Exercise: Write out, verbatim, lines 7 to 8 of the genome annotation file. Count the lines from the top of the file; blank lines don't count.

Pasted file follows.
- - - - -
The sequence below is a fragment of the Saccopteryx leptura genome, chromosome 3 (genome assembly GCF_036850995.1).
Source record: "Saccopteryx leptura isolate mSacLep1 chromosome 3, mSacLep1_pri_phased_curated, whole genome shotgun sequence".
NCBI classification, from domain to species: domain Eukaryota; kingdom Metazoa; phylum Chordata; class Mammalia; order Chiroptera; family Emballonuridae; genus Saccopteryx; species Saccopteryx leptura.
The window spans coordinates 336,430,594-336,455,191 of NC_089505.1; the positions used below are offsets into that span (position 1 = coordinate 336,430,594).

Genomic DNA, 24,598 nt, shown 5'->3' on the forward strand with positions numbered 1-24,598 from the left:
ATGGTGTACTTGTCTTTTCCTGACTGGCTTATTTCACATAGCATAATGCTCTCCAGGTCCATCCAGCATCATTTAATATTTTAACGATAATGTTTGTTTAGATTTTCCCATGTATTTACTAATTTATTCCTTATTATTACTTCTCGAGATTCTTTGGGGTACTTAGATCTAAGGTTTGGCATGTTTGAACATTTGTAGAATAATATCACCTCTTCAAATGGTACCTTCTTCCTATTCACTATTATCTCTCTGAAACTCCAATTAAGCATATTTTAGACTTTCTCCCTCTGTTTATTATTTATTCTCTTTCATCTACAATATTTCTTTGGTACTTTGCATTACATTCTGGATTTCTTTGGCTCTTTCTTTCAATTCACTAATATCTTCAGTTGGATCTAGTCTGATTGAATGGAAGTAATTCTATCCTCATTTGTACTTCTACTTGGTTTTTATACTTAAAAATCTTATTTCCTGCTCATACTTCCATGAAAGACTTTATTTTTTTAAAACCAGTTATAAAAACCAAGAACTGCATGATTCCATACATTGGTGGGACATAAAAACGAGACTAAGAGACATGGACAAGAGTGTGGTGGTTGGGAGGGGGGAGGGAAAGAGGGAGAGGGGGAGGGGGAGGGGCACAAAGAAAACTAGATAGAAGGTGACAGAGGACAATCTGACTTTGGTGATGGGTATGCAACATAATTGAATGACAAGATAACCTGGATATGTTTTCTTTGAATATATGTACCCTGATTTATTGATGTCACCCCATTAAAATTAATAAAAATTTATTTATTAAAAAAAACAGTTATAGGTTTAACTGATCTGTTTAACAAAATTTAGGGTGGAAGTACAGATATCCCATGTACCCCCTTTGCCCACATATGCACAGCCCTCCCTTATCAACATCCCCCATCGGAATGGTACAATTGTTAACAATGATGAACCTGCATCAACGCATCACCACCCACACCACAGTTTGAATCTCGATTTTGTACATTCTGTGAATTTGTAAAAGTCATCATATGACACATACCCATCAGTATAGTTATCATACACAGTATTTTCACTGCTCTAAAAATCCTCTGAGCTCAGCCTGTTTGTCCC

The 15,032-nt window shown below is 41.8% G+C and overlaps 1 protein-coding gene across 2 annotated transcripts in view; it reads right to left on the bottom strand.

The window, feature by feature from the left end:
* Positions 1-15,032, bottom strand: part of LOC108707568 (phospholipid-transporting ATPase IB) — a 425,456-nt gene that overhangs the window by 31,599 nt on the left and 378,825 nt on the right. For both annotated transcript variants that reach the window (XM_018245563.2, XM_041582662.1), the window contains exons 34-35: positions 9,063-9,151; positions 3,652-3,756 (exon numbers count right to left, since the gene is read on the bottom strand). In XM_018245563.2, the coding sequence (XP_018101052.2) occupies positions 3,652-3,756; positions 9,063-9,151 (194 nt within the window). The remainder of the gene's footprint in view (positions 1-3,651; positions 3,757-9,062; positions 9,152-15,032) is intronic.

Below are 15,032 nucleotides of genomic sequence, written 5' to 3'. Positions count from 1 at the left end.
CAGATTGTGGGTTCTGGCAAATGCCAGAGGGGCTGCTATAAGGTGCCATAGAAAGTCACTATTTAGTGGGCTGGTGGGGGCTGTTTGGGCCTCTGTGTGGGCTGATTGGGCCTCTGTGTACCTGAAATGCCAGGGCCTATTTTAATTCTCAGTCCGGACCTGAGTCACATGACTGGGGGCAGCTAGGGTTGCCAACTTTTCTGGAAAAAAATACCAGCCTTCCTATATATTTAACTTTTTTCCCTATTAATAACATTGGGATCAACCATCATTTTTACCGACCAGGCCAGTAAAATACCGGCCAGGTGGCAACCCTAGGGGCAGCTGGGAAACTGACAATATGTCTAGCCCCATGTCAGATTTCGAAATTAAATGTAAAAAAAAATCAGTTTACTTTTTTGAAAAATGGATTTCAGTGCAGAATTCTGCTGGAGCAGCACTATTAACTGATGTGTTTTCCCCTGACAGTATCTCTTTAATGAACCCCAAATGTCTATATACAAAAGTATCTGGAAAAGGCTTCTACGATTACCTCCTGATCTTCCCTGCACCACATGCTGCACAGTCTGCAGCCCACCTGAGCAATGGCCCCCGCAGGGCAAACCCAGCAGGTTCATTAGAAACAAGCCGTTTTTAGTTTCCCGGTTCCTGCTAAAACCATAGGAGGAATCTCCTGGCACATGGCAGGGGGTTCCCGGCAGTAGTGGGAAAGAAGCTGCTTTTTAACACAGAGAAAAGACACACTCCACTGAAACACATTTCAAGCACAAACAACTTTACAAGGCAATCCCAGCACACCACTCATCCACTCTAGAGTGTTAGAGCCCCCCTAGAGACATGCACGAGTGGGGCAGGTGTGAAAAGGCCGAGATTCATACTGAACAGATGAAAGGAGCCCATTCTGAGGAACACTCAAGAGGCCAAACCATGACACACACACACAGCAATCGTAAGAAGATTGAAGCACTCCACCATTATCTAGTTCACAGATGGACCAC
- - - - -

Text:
The 15,032-nt window shown below is 41.8% G+C and overlaps 1 protein-coding gene across 2 annotated transcripts in view; it reads right to left on the bottom strand.

The window, feature by feature from the left end: